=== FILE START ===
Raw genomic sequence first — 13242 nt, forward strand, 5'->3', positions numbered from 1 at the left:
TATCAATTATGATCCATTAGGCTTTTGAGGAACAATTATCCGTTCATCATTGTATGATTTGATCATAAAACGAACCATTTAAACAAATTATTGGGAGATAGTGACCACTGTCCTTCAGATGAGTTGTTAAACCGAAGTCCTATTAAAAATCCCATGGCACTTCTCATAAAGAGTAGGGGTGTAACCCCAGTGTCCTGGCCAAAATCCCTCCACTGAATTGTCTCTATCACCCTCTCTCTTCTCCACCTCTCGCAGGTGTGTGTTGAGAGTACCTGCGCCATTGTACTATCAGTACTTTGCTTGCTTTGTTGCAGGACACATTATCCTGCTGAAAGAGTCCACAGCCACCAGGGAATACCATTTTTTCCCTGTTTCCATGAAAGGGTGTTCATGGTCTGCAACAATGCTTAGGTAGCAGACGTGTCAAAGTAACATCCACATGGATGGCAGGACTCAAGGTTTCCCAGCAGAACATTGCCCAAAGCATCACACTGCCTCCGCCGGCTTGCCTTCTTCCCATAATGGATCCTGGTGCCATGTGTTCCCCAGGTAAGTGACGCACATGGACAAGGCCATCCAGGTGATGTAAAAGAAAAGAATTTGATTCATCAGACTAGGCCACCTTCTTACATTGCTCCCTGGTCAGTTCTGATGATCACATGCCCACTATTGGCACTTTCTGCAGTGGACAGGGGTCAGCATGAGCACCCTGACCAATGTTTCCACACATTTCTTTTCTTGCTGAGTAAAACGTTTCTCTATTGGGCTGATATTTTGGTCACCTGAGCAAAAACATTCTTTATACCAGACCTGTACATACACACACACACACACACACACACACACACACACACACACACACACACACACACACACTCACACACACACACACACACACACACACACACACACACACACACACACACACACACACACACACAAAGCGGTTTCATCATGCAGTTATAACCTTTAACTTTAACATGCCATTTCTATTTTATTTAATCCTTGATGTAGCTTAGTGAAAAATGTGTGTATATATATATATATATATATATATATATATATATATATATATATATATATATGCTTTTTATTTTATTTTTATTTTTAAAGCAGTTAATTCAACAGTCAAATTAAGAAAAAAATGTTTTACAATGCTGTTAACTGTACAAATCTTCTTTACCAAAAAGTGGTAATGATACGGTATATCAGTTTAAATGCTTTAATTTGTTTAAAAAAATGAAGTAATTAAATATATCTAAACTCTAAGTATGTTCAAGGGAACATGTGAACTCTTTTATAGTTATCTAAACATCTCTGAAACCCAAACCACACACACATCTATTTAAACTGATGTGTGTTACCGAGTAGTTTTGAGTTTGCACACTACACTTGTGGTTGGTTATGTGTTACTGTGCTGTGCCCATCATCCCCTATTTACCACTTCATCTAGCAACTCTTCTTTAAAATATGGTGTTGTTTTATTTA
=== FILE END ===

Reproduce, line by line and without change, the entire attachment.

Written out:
Raw genomic sequence first — 13242 nt, forward strand, 5'->3', positions numbered from 1 at the left:
TATCAATTATGATCCATTAGGCTTTTGAGGAACAATTATCCGTTCATCATTGTATGATTTGATCATAAAACGAACCATTTAAACAAATTATTGGGAGATAGTGACCACTGTCCTTCAGATGAGTTGTTAAACCGAAGTCCTATTAAAAATCCCATGGCACTTCTCATAAAGAGTAGGGGTGTAACCCCAGTGTCCTGGCCAAAATCCCTCCACTGAATTGTCTCTATCACCCTCTCTCTTCTCCACCTCTCGCAGGTGTGTGTTGAGAGTACCTGCGCCATTGTACTATCAGTACTTTGCTTGCTTTGTTGCAGGACACATTATCCTGCTGAAAGAGTCCACAGCCACCAGGGAATACCATTTTTTCCCTGTTTCCATGAAAGGGTGTTCATGGTCTGCAACAATGCTTAGGTAGCAGACGTGTCAAAGTAACATCCACATGGATGGCAGGACTCAAGGTTTCCCAGCAGAACATTGCCCAAAGCATCACACTGCCTCCGCCGGCTTGCCTTCTTCCCATAATGGATCCTGGTGCCATGTGTTCCCCAGGTAAGTGACGCACATGGACAAGGCCATCCAGGTGATGTAAAAGAAAAGAATTTGATTCATCAGACTAGGCCACCTTCTTACATTGCTCCCTGGTCAGTTCTGATGATCACATGCCCACTATTGGCACTTTCTGCAGTGGACAGGGGTCAGCATGAGCACCCTGACCAATGTTTCCACACATTTCTTTTCTTGCTGAGTAAAACGTTTCTCTATTGGGCTGATATTTTGGTCACCTGAGCAAAAACATTCTTTATACCAGACCTGTACATACACACACACACACACACACACACACACACACACACACACACACACACACACACACACTCACACACACACACACACACACACACACACACACACACACACACACACACACACACACACACACAAAGCGGTTTCATCATGCAGTTATAACCTTTAACTTTAACATGCCATTTCTATTTTATTTAATCCTTGATGTAGCTTAGTGAAAAATGTGTGTATATATATATATATATATATATATATATATATATATATATATATATATATATGCTTTTTATTTTATTTTTATTTTTAAAGCAGTTAATTCAACAGTCAAATTAAGAAAAAAATGTTTTACAATGCTGTTAACTGTACAAATCTTCTTTACCAAAAAGTGGTAATGATACGGTATATCAGTTTAAATGCTTTAATTTGTTTAAAAAAATGAAGTAATTAAATATATCTAAACTCTAAGTATGTTCAAGGGAACATGTGAACTCTTTTATAGTTATCTAAACATCTCTGAAACCCAAACCACACACACATCTATTTAAACTGATGTGTGTTACCGAGTAGTTTTGAGTTTGCACACTACACTTGTGGTTGGTTATGTGTTACTGTGCTGTGCCCATCATCCCCTATTTACCACTTCATCTAGCAACTCTTCTTTAAAATATGGTGTTGTTTTATTTA